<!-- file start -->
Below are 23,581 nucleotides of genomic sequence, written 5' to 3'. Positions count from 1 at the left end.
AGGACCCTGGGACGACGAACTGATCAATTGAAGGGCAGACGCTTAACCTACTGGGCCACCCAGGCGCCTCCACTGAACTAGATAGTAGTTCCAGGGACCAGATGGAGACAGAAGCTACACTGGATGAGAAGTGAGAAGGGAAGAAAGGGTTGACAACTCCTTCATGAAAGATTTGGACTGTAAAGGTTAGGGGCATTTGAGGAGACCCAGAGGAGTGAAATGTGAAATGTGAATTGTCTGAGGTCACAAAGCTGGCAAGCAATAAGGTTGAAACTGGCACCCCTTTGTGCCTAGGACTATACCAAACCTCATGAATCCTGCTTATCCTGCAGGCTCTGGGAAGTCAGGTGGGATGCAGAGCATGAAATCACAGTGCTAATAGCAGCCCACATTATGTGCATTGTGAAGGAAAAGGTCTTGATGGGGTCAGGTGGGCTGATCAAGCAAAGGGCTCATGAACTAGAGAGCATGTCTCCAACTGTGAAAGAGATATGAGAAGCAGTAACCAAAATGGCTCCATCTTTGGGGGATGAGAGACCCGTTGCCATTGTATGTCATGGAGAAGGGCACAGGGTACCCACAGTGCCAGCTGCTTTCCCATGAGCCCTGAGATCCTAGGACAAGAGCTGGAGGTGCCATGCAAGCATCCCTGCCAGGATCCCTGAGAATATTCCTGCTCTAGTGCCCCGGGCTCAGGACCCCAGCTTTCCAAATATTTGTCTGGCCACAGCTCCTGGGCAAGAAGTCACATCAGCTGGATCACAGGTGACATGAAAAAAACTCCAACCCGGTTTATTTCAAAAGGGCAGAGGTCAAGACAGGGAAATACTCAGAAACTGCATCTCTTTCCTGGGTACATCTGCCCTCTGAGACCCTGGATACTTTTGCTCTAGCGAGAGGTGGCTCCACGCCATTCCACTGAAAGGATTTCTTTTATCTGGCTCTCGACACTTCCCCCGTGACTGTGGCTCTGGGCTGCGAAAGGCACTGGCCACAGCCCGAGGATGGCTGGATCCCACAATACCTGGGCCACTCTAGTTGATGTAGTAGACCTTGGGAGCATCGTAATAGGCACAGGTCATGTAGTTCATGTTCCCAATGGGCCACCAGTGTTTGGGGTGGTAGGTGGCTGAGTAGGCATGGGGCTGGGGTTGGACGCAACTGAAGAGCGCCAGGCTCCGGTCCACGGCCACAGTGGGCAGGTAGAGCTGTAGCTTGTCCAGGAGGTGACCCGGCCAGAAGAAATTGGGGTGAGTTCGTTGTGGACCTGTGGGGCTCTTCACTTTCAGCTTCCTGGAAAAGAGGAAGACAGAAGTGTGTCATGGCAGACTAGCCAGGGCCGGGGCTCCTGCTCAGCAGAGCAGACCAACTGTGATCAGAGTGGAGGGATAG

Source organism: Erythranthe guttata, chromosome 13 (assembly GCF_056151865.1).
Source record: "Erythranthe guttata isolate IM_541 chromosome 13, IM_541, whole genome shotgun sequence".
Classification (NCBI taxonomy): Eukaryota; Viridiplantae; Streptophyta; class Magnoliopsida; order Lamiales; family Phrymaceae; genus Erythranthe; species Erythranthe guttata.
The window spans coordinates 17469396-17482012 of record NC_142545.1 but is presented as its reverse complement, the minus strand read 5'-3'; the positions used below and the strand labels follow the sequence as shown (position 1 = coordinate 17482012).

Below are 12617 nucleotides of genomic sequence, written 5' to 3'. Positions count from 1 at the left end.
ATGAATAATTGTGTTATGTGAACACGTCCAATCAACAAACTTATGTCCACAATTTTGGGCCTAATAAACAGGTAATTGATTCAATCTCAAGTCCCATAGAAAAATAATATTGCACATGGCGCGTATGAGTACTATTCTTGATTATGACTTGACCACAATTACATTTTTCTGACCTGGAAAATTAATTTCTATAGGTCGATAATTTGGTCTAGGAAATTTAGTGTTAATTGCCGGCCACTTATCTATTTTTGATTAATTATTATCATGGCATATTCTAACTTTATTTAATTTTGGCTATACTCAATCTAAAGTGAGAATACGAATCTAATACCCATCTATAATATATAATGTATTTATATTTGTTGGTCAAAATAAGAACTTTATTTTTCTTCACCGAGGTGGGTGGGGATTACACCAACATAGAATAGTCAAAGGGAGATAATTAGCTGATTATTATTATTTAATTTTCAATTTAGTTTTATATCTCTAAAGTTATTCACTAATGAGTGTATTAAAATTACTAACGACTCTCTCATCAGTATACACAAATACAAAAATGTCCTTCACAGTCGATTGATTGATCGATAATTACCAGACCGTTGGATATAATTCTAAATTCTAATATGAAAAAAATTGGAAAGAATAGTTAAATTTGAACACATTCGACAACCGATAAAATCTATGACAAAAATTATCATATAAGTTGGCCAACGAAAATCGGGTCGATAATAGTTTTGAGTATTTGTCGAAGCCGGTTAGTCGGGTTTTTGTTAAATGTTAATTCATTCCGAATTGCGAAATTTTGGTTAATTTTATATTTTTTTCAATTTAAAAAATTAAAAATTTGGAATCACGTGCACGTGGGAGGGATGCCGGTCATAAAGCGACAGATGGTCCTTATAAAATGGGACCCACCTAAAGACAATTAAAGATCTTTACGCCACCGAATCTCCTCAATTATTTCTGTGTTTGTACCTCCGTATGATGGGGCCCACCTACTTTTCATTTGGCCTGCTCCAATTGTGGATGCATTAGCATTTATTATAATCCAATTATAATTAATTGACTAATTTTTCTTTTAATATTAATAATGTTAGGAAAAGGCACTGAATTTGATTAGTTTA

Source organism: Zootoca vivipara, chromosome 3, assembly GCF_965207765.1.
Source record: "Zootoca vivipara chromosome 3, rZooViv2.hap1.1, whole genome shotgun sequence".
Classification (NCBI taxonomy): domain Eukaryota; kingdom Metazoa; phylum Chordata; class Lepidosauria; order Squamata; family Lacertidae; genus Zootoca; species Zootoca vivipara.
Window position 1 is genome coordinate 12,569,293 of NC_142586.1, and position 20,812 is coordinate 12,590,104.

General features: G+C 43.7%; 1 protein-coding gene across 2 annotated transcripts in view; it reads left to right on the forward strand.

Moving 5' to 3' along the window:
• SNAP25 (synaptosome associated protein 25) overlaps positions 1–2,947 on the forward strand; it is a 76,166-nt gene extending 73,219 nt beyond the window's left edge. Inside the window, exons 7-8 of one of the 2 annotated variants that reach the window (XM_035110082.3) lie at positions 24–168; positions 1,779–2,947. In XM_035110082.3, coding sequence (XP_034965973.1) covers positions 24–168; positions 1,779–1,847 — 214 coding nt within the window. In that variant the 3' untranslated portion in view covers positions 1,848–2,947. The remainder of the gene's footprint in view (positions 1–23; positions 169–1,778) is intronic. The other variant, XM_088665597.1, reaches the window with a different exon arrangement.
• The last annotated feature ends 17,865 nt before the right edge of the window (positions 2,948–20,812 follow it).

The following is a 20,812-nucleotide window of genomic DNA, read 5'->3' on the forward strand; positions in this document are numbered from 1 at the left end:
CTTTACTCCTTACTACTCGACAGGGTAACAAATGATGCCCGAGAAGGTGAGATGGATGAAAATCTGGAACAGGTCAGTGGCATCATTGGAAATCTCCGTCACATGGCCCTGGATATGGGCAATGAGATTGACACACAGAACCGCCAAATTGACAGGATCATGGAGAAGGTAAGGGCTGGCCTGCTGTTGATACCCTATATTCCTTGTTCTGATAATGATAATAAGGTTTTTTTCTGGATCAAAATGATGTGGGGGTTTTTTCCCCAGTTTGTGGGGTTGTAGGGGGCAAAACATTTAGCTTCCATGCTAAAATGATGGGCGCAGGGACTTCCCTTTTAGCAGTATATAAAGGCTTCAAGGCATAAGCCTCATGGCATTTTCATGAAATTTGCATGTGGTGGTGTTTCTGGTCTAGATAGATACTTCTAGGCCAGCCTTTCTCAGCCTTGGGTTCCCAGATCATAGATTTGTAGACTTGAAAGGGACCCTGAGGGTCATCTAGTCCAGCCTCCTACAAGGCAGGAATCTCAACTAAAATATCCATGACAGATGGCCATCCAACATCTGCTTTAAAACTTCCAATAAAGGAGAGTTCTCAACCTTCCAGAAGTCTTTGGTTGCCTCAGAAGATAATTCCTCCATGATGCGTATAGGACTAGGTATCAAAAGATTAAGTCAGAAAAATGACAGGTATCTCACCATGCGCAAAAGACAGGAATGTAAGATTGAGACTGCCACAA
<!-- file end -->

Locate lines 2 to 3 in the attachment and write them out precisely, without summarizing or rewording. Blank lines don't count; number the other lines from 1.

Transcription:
AGGACCCTGGGACGACGAACTGATCAATTGAAGGGCAGACGCTTAACCTACTGGGCCACCCAGGCGCCTCCACTGAACTAGATAGTAGTTCCAGGGACCAGATGGAGACAGAAGCTACACTGGATGAGAAGTGAGAAGGGAAGAAAGGGTTGACAACTCCTTCATGAAAGATTTGGACTGTAAAGGTTAGGGGCATTTGAGGAGACCCAGAGGAGTGAAATGTGAAATGTGAATTGTCTGAGGTCACAAAGCTGGCAAGCAATAAGGTTGAAACTGGCACCCCTTTGTGCCTAGGACTATACCAAACCTCATGAATCCTGCTTATCCTGCAGGCTCTGGGAAGTCAGGTGGGATGCAGAGCATGAAATCACAGTGCTAATAGCAGCCCACATTATGTGCATTGTGAAGGAAAAGGTCTTGATGGGGTCAGGTGGGCTGATCAAGCAAAGGGCTCATGAACTAGAGAGCATGTCTCCAACTGTGAAAGAGATATGAGAAGCAGTAACCAAAATGGCTCCATCTTTGGGGGATGAGAGACCCGTTGCCATTGTATGTCATGGAGAAGGGCACAGGGTACCCACAGTGCCAGCTGCTTTCCCATGAGCCCTGAGATCCTAGGACAAGAGCTGGAGGTGCCATGCAAGCATCCCTGCCAGGATCCCTGAGAATATTCCTGCTCTAGTGCCCCGGGCTCAGGACCCCAGCTTTCCAAATATTTGTCTGGCCACAGCTCCTGGGCAAGAAGTCACATCAGCTGGATCACAGGTGACATGAAAAAAACTCCAACCCGGTTTATTTCAAAAGGGCAGAGGTCAAGACAGGGAAATACTCAGAAACTGCATCTCTTTCCTGGGTACATCTGCCCTCTGAGACCCTGGATACTTTTGCTCTAGCGAGAGGTGGCTCCACGCCATTCCACTGAAAGGATTTCTTTTATCTGGCTCTCGACACTTCCCCCGTGACTGTGGCTCTGGGCTGCGAAAGGCACTGGCCACAGCCCGAGGATGGCTGGATCCCACAATACCTGGGCCACTCTAGTTGATGTAGTAGACCTTGGGAGCATCGTAATAGGCACAGGTCATGTAGTTCATGTTCCCAATGGGCCACCAGTGTTTGGGGTGGTAGGTGGCTGAGTAGGCATGGGGCTGGGGTTGGACGCAACTGAAGAGCGCCAGGCTCCGGTCCACGGCCACAGTGGGCAGGTAGAGCTGTAGCTTGTCCAGGAGGTGACCCGGCCAGAAGAAATTGGGGTGAGTTCGTTGTGGACCTGTGGGGCTCTTCACTTTCAGCTTCCTGGAAAAGAGGAAGACAGAAGTGTGTCATGGCAGACTAGCCAGGGCCGGGGCTCCTGCTCAGCAGAGCAGACCAACTGTGATCAGAGTGGAGGGATAG

Source organism: Erythranthe guttata, chromosome 13 (assembly GCF_056151865.1).